With consumer usage of electric toothbrushes on the rise, 4sight inc., the New York-based design and innovation firm, partnered with Church & Dwight to launch the first rechargeable Sonic SpinBrushTM at an affordable price point—below $30—that is equally impressive on style, substance and ergonomics.
Photo: First rechargeable Sonic SpinBrush under $30, designed by 4sight
In this collaborative effort, 4sight designed the sleek and functional structure to house the new sonic technology mechanism developed by Church & Dwight (the entire cleaning head oscillates from side to side). Recognizing the importance of creating the right ‘feel’ for the product, 4sight conducted extensive ergonomic studies to gain insight into how consumers hold and operate electric toothbrushes, and ultimately crafted one affording users a good sense of control and high degree of functionality. The result is a product that is lighter and slimmer than most electric toothbrushes (since it utilizes rechargeable batteries that are slimmer than replaceable ones), possesses convenient touch-points (for the on/off button), and features a space-saving recharging stand for stylish appeal.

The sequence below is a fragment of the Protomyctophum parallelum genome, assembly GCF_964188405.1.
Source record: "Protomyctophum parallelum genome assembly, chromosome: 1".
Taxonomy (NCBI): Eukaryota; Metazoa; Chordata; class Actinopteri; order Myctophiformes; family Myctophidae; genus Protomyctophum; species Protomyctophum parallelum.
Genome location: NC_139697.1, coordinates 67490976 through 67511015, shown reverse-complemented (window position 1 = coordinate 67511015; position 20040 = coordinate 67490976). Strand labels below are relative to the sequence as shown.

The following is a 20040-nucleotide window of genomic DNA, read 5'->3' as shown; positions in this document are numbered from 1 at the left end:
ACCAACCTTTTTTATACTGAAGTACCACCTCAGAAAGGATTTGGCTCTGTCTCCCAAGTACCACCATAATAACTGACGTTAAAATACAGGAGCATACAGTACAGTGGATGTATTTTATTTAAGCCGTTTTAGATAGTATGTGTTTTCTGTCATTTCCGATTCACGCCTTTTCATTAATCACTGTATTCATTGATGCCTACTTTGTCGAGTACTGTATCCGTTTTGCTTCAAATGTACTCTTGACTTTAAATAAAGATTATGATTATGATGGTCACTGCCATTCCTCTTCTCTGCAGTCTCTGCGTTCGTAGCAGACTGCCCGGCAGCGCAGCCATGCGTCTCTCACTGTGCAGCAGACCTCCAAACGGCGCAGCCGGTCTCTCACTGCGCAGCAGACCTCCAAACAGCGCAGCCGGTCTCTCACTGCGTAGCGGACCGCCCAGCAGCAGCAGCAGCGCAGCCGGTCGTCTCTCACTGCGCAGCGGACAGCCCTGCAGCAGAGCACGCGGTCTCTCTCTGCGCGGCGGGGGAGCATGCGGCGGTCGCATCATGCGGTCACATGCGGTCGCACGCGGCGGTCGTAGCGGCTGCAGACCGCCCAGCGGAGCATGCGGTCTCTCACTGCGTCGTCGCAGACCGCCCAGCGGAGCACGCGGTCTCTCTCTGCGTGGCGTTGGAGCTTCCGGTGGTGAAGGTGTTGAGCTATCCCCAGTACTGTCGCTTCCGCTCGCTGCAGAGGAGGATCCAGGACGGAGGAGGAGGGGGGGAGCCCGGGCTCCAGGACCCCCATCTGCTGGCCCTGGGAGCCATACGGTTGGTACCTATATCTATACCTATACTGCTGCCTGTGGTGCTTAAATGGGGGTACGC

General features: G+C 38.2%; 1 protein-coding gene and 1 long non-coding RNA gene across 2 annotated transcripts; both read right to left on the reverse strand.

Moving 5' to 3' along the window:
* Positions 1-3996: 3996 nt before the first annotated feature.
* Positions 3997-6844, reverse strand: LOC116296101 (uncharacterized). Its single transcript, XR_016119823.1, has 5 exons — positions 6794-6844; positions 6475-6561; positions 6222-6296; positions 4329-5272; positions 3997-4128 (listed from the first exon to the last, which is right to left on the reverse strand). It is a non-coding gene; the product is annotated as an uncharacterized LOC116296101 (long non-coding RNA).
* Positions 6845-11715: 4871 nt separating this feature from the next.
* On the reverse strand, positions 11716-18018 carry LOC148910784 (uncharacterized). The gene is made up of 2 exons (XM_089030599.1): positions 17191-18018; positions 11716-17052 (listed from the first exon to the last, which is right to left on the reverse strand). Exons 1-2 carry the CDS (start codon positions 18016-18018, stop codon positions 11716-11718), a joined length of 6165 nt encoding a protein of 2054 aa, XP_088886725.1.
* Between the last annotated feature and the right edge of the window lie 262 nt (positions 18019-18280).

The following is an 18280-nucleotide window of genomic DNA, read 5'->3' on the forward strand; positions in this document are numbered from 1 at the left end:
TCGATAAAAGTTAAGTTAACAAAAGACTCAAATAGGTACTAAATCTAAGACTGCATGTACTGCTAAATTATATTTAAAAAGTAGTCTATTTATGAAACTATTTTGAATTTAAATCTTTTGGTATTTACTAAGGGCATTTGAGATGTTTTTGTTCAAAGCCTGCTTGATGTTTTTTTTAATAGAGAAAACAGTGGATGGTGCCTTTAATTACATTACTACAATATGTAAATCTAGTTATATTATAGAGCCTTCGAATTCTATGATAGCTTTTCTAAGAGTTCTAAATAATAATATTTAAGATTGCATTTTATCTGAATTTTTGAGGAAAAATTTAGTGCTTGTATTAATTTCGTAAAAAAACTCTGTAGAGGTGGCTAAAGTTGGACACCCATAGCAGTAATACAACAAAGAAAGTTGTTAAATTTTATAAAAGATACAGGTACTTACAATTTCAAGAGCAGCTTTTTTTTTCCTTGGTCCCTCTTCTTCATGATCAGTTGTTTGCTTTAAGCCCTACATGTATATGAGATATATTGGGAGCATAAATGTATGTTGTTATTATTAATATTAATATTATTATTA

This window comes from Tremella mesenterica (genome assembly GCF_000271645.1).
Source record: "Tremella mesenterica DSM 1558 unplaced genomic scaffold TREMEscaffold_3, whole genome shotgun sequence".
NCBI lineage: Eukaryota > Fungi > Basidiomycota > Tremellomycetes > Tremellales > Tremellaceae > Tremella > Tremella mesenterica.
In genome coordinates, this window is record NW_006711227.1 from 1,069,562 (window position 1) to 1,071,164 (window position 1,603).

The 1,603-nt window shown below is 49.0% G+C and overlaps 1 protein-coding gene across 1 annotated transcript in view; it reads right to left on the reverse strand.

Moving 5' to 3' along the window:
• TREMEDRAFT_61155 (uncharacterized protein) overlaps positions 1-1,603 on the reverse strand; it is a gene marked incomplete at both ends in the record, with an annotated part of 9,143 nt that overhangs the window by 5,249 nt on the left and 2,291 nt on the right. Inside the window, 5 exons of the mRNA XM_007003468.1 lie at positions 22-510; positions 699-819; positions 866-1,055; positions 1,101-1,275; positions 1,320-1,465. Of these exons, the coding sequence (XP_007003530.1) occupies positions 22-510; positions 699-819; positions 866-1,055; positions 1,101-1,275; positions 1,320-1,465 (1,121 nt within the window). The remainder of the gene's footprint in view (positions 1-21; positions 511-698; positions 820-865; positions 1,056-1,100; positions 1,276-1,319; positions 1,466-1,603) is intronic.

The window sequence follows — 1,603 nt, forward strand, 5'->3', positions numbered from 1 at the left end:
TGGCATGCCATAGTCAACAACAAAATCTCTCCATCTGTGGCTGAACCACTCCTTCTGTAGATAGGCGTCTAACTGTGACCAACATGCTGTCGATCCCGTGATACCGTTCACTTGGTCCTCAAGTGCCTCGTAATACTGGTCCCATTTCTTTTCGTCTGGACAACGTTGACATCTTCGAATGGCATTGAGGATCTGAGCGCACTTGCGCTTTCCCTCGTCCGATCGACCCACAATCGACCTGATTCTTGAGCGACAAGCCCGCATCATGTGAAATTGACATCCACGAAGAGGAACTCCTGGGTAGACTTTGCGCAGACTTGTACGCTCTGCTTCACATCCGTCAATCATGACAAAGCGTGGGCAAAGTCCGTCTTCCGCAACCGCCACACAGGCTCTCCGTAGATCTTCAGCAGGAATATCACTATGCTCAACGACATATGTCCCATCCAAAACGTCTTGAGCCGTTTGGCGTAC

Research also confirmed consumers’ desire and expectation for a timer mechanism on the brush. “We simplified this by using indicator lights for the four 30-second cycles that correspond to the quadrants (upper and lower, left and right) of a person’s mouth,” says Stuart Leslie, president, 4sight inc.
While a new product, the slim premium look visually connects to the original battery-powered brushes through the use of similar metallic color pallets (red and blue). The rechargeable toothbrush is more environmentally friendly (no batteries for disposal) and features a longer life cycle so consumers save money over time.
“At 4sight, we went through the entire process from research and conceptualization through production to ensure that our vision for the product was easily translatable to the engineers responsible for manufacturing the new Sonic SpinBrushTM, and that included a visit to the factory to view the specific manufacturing process before the program even really began,” notes Leslie.